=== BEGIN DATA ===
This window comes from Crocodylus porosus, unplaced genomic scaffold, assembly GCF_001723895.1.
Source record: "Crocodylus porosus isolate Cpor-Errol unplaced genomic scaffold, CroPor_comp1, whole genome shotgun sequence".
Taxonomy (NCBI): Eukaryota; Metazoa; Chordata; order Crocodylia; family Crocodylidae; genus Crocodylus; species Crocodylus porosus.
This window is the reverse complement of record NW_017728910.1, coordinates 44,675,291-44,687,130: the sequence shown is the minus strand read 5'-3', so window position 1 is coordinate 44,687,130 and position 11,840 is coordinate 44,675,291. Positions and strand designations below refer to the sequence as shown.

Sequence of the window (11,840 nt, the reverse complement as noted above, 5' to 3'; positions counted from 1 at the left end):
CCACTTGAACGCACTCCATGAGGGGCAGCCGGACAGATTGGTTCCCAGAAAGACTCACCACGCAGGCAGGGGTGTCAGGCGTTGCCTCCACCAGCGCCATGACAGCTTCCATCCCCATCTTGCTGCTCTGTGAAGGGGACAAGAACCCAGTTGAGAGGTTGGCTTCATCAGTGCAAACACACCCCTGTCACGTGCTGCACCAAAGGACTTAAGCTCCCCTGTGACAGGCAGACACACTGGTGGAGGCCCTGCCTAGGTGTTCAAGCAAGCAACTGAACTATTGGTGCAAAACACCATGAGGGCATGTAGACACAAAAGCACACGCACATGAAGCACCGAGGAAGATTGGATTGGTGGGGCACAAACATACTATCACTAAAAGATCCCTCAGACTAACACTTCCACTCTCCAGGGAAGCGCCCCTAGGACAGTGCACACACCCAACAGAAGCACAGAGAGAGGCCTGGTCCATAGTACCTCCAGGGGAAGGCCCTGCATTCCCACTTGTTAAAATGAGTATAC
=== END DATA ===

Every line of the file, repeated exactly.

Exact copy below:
This window comes from Crocodylus porosus, unplaced genomic scaffold, assembly GCF_001723895.1.
Source record: "Crocodylus porosus isolate Cpor-Errol unplaced genomic scaffold, CroPor_comp1, whole genome shotgun sequence".
Taxonomy (NCBI): Eukaryota; Metazoa; Chordata; order Crocodylia; family Crocodylidae; genus Crocodylus; species Crocodylus porosus.
This window is the reverse complement of record NW_017728910.1, coordinates 44,675,291-44,687,130: the sequence shown is the minus strand read 5'-3', so window position 1 is coordinate 44,687,130 and position 11,840 is coordinate 44,675,291. Positions and strand designations below refer to the sequence as shown.

Sequence of the window (11,840 nt, the reverse complement as noted above, 5' to 3'; positions counted from 1 at the left end):
CCACTTGAACGCACTCCATGAGGGGCAGCCGGACAGATTGGTTCCCAGAAAGACTCACCACGCAGGCAGGGGTGTCAGGCGTTGCCTCCACCAGCGCCATGACAGCTTCCATCCCCATCTTGCTGCTCTGTGAAGGGGACAAGAACCCAGTTGAGAGGTTGGCTTCATCAGTGCAAACACACCCCTGTCACGTGCTGCACCAAAGGACTTAAGCTCCCCTGTGACAGGCAGACACACTGGTGGAGGCCCTGCCTAGGTGTTCAAGCAAGCAACTGAACTATTGGTGCAAAACACCATGAGGGCATGTAGACACAAAAGCACACGCACATGAAGCACCGAGGAAGATTGGATTGGTGGGGCACAAACATACTATCACTAAAAGATCCCTCAGACTAACACTTCCACTCTCCAGGGAAGCGCCCCTAGGACAGTGCACACACCCAACAGAAGCACAGAGAGAGGCCTGGTCCATAGTACCTCCAGGGGAAGGCCCTGCATTCCCACTTGTTAAAATGAGTATAC